Trust-Building Efforts Under Biological Arms Ban at Near-Decade Low

South Korean soldiers check samples during a 2010 biological- and chemical-terrorism drill north of Seoul. Global participation in data-reporting measures for a biological-weapons ban is at its lowest point in almost a decade, the United States reported at a conference of member states last week.
National Journal
Diane Barnes
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Diane Barnes
Dec. 18, 2013, 10:02 a.m.

Glob­al par­ti­cip­a­tion in data-re­port­ing meas­ures for a bio­lo­gic­al-weapons ban is at its low­est point in nearly a dec­ade.

U.S. en­voys re­por­ted that find­ing at an an­nu­al con­fer­ence of Bio­lo­gic­al Weapons Con­ven­tion mem­ber states in Geneva last week. The lag­ging com­pli­ance oc­curred des­pite a high-pro­file fo­cus on boost­ing the treaty’s cred­ib­il­ity.

As of Wed­nes­day, just 63 of 166 coun­tries had sub­mit­ted vol­un­tary data about bio-re­lated activ­it­ies un­der con­fid­ence-build­ing meas­ures, or “CBMs,” sought from all BWC mem­ber na­tions over the past year.

“The situ­ation is get­ting worse, rather than bet­ter,” Wash­ing­ton warned in a work­ing pa­per sub­mit­ted for the Switzer­land con­fer­ence. “Time is run­ning out on our best op­por­tun­ity to ad­dress the prob­lem of low CBM par­ti­cip­a­tion.”

Un­like its coun­ter­part agree­ment cov­er­ing chem­ic­al arms, the bio­lo­gic­al-weapons treaty has no aud­it­ors or re­quire­ments for veri­fy­ing that mem­ber states are ad­her­ing to rules against de­vel­op­ing, man­u­fac­tur­ing or stor­ing or­gan­isms or tox­ins for mil­it­ary use.

States parties to the treaty are asked to an­nu­ally sub­mit de­tails on do­mest­ic bio­lo­gic­al-de­fense sites for the pri­or year. One U.S. ex­ample was a re­port on the scope and aims of patho­gen stud­ies at the U.S. Army Med­ic­al Re­search In­sti­tute of In­fec­tious Dis­eases in Mary­land. Re­port­able in­form­a­tion also may re­late to newly in­sti­tuted laws, changes to fa­cil­it­ies or dis­ease in­cid­ents.

“In any giv­en year, the ma­jor­ity of states parties do not sub­mit CBMs,” U.S. of­fi­cials said in their work­ing pa­per.

“Many states parties [have] noted the im­port­ance of CBMs” dur­ing “ab­bre­vi­ated ses­sions” held among BWC mem­bers in the past, ac­cord­ing to the doc­u­ment. But there has been “dis­ap­point­ingly little dis­cus­sion about why the rate of par­ti­cip­a­tion re­mains so low in a re­gime widely noted as an im­port­ant com­pon­ent of na­tion­al im­ple­ment­a­tion,” the U.S. pa­per reads.

Par­ti­cip­a­tion in the vol­un­tary data-shar­ing has av­er­aged just 35 per­cent since 1987, the U.S. team re­por­ted.

“While par­ti­cip­a­tion im­proved slightly in re­cent years, hov­er­ing near or above 40 per­cent,” the rate of in­form­a­tion-shar­ing by mem­ber na­tions ex­ceeded 50 per­cent only once — in 1991, ac­cord­ing to the pa­per.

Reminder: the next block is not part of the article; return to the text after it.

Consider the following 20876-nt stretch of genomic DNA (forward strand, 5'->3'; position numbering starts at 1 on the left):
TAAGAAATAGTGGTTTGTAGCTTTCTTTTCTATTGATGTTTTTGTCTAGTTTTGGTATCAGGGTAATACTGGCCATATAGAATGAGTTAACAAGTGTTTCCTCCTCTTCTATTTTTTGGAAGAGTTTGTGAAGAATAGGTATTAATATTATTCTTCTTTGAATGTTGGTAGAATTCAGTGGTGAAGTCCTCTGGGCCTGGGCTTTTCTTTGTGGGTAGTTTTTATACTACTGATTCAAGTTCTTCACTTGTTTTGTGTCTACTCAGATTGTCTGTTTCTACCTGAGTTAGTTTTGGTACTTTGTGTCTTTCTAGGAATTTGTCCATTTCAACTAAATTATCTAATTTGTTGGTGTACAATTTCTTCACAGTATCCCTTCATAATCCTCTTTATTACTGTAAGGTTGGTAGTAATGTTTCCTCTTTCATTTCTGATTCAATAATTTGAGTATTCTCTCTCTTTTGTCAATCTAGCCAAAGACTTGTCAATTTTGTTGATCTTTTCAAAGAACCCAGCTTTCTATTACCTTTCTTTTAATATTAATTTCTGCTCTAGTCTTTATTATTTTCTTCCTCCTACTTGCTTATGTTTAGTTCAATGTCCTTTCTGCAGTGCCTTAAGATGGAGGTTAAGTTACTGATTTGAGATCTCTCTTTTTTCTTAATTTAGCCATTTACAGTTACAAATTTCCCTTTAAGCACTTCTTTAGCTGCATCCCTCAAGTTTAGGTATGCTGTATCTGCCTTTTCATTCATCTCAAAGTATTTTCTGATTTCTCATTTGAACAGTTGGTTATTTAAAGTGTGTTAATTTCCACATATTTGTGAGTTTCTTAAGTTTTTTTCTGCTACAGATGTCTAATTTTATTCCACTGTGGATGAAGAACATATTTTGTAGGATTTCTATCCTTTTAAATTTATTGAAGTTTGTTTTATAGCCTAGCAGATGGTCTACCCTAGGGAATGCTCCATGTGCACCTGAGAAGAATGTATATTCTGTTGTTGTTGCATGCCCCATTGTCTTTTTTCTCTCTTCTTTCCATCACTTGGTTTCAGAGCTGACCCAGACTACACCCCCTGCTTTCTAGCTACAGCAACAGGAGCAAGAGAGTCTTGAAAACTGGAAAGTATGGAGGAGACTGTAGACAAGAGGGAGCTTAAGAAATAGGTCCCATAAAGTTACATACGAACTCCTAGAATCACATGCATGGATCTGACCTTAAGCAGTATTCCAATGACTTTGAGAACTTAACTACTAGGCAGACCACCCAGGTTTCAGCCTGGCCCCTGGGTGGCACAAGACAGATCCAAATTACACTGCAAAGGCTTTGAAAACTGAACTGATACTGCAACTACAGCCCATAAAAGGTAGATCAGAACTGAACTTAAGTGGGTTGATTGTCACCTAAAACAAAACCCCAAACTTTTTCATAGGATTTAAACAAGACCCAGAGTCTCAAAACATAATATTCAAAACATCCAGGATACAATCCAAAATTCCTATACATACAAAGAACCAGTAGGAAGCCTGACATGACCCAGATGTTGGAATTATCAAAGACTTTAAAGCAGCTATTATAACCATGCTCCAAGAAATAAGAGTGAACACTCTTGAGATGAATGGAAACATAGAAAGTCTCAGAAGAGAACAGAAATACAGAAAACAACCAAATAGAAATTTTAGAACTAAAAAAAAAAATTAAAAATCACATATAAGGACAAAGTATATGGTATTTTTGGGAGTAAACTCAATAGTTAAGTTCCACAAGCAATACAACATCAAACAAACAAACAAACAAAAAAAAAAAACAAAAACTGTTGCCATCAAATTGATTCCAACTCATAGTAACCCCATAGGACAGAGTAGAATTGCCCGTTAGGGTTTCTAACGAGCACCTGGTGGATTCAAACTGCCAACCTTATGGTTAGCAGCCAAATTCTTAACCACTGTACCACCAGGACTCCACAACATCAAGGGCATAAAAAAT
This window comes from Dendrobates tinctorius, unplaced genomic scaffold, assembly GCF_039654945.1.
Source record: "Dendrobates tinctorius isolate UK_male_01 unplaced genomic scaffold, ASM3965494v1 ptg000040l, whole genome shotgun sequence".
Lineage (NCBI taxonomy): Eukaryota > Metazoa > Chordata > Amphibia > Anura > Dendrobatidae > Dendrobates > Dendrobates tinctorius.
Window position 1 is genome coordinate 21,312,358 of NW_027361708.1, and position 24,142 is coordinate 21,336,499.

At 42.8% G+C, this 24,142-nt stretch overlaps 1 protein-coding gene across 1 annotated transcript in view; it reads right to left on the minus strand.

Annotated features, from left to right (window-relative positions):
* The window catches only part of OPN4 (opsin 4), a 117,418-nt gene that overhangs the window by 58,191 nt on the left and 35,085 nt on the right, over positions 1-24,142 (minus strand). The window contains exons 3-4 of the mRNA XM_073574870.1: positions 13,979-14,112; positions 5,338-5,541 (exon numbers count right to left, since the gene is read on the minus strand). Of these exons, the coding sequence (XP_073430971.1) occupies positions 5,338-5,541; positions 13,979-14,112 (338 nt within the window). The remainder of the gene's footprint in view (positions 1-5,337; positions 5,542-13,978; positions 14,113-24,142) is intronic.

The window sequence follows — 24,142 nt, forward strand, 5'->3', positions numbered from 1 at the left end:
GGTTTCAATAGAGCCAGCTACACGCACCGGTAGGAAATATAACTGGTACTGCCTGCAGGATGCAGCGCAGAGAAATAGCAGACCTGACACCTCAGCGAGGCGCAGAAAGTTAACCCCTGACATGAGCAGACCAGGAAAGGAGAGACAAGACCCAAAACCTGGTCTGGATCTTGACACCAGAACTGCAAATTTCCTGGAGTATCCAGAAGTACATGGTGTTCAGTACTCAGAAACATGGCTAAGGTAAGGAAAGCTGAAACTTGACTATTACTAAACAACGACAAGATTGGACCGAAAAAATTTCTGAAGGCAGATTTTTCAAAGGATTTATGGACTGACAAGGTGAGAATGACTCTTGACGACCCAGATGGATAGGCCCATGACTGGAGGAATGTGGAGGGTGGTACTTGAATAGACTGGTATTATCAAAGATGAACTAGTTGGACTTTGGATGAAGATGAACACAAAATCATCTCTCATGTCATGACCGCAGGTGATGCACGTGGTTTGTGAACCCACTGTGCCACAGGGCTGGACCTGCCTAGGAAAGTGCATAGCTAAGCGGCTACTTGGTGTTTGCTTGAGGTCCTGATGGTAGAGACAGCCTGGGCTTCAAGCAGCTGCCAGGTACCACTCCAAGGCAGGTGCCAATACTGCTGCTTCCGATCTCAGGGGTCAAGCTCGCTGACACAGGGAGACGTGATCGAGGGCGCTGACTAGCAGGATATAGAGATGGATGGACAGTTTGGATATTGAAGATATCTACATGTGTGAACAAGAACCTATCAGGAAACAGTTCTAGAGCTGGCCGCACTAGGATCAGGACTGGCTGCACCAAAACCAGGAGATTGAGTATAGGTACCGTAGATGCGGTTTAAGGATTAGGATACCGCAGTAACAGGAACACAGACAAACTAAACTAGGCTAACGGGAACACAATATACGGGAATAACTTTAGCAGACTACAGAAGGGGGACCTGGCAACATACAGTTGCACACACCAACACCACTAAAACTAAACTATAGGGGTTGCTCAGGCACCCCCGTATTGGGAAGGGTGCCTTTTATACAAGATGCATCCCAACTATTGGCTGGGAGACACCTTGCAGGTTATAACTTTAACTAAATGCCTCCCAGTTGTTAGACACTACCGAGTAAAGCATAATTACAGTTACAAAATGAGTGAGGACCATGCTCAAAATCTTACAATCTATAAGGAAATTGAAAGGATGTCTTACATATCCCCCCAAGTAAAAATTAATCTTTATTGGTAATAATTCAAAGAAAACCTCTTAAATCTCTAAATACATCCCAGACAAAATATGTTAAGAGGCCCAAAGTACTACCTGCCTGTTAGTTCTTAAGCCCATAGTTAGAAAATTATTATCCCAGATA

The 34 per­cent level of mem­ber-na­tion re­port­ing in 2013 con­sti­tutes “the low­est par­ti­cip­a­tion rate since 2005,” the Wash­ing­ton dip­lo­mats said. “Of a cur­rent total of 166 states parties, 52 (or 31 per­cent) have nev­er sub­mit­ted a CBM re­turn. Nearly half of these (a total of 24) have been party to the BWC since the CBM re­gime began in 1987.”

At the con­ven­tion’s 2013 Meet­ing of States Parties last week, par­ti­cipants agreed to seek in­put from coun­tries that rarely or nev­er sub­mit de­clar­a­tions “on the spe­cif­ic reas­ons on why they do not par­ti­cip­ate.” That ini­ti­at­ive was in­cluded in a pre­lim­in­ary list of ele­ments for the five-day gath­er­ing’s fi­nal re­port.

Elec­tron­ic sub­mis­sion, tech­nic­al work­shops and tweaks to an­nu­al writ­ten re­mind­ers were also on the table as pos­sible meth­ods of en­cour­aging mem­ber states to sub­mit the de­clar­a­tions. Still, it re­mained un­cer­tain how gov­ern­ments might act in com­ing years to shore up dis­clos­ures un­der the non­bind­ing trans­par­ency scheme.

The in­form­a­tion re­ques­ted is “quite min­im­al” for gov­ern­ments that do not op­er­ate bio­lo­gic­al de­fense pro­grams or sens­it­ive dis­ease-re­search fa­cil­it­ies, the U.S. del­eg­a­tion as­ser­ted in its pa­per.

By ten­der­ing a single page, a coun­try could in­dic­ate “that there is ‘noth­ing to de­clare’ or ‘noth­ing new to de­clare,’” the U.S. doc­u­ment states.

Meet­ing par­ti­cipants were di­vided, though, on wheth­er the trust-build­ing sys­tem is in need of sig­ni­fic­ant change, ac­cord­ing to is­sue ex­pert Richard Gu­thrie of the BioWeapons Pre­ven­tion Pro­ject, a net­work of non­gov­ern­ment­al or­gan­iz­a­tions.

“It was not clear from the dis­cus­sion what might con­sti­tute ap­pro­pri­ate changes that could com­mand con­sensus,” Gu­thrie wrote last week in a brief re­port.

A sev­en-year push to ne­go­ti­ate a bind­ing veri­fic­a­tion mech­an­ism for the treaty ended in 2001, when the United States with­drew from the talks. The Obama ad­min­is­tra­tion has up­held Wash­ing­ton’s op­pos­i­tion to the es­tab­lish­ment of a man­dat­ory mon­it­or­ing re­gime for the bio­lo­gic­al-arms treaty based on con­cerns about cost to re­search in­sti­tu­tions and in­dustry.

Last week’s meet­ing marked the fi­nal form­al dia­logue over con­cerns about the vol­un­tary de­clar­a­tions ahead of the bio­lo­gic­al-arms treaty’s next re­view con­fer­ence in 2016. Mem­ber na­tions are ex­pec­ted to ad­dress oth­er is­sues pri­or to the next five-year gath­er­ing, in­clud­ing how they would col­lab­or­ate in re­spond­ing to a bio­lo­gic­al strike.

This art­icle was pub­lished in Glob­al Se­cur­ity News­wire, which is pro­duced in­de­pend­ently by Na­tion­al Journ­al Group un­der con­tract with the Nuc­le­ar Threat Ini­ti­at­ive. NTI is a non­profit, non­par­tis­an group work­ing to re­duce glob­al threats from nuc­le­ar, bio­lo­gic­al, and chem­ic­al weapons.

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